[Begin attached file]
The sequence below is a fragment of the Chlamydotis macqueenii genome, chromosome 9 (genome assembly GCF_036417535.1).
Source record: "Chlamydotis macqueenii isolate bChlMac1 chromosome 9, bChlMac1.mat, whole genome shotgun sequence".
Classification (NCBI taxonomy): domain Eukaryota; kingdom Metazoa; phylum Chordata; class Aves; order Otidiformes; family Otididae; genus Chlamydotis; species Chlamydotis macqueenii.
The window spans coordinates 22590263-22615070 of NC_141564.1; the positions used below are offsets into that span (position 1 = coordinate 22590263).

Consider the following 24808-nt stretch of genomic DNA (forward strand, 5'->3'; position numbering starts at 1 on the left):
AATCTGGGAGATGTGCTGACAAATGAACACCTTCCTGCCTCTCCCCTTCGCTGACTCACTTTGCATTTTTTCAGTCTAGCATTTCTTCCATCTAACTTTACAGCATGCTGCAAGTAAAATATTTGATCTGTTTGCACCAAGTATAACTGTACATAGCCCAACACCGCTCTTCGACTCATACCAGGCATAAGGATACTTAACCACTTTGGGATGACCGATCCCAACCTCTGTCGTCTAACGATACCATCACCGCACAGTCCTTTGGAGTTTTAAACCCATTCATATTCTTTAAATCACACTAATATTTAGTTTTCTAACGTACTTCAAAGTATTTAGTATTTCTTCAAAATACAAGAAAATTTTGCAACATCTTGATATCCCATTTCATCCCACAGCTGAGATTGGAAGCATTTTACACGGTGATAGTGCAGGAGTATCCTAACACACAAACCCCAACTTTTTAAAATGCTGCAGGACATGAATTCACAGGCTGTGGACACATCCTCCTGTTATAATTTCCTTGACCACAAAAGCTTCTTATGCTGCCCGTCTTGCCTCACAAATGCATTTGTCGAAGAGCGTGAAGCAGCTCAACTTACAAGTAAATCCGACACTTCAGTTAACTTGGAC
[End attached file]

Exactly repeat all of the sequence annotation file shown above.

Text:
The sequence below is a fragment of the Chlamydotis macqueenii genome, chromosome 9 (genome assembly GCF_036417535.1).
Source record: "Chlamydotis macqueenii isolate bChlMac1 chromosome 9, bChlMac1.mat, whole genome shotgun sequence".
Classification (NCBI taxonomy): domain Eukaryota; kingdom Metazoa; phylum Chordata; class Aves; order Otidiformes; family Otididae; genus Chlamydotis; species Chlamydotis macqueenii.
The window spans coordinates 22590263-22615070 of NC_141564.1; the positions used below are offsets into that span (position 1 = coordinate 22590263).

Consider the following 24808-nt stretch of genomic DNA (forward strand, 5'->3'; position numbering starts at 1 on the left):
AATCTGGGAGATGTGCTGACAAATGAACACCTTCCTGCCTCTCCCCTTCGCTGACTCACTTTGCATTTTTTCAGTCTAGCATTTCTTCCATCTAACTTTACAGCATGCTGCAAGTAAAATATTTGATCTGTTTGCACCAAGTATAACTGTACATAGCCCAACACCGCTCTTCGACTCATACCAGGCATAAGGATACTTAACCACTTTGGGATGACCGATCCCAACCTCTGTCGTCTAACGATACCATCACCGCACAGTCCTTTGGAGTTTTAAACCCATTCATATTCTTTAAATCACACTAATATTTAGTTTTCTAACGTACTTCAAAGTATTTAGTATTTCTTCAAAATACAAGAAAATTTTGCAACATCTTGATATCCCATTTCATCCCACAGCTGAGATTGGAAGCATTTTACACGGTGATAGTGCAGGAGTATCCTAACACACAAACCCCAACTTTTTAAAATGCTGCAGGACATGAATTCACAGGCTGTGGACACATCCTCCTGTTATAATTTCCTTGACCACAAAAGCTTCTTATGCTGCCCGTCTTGCCTCACAAATGCATTTGTCGAAGAGCGTGAAGCAGCTCAACTTACAAGTAAATCCGACACTTCAGTTAACTTGGAC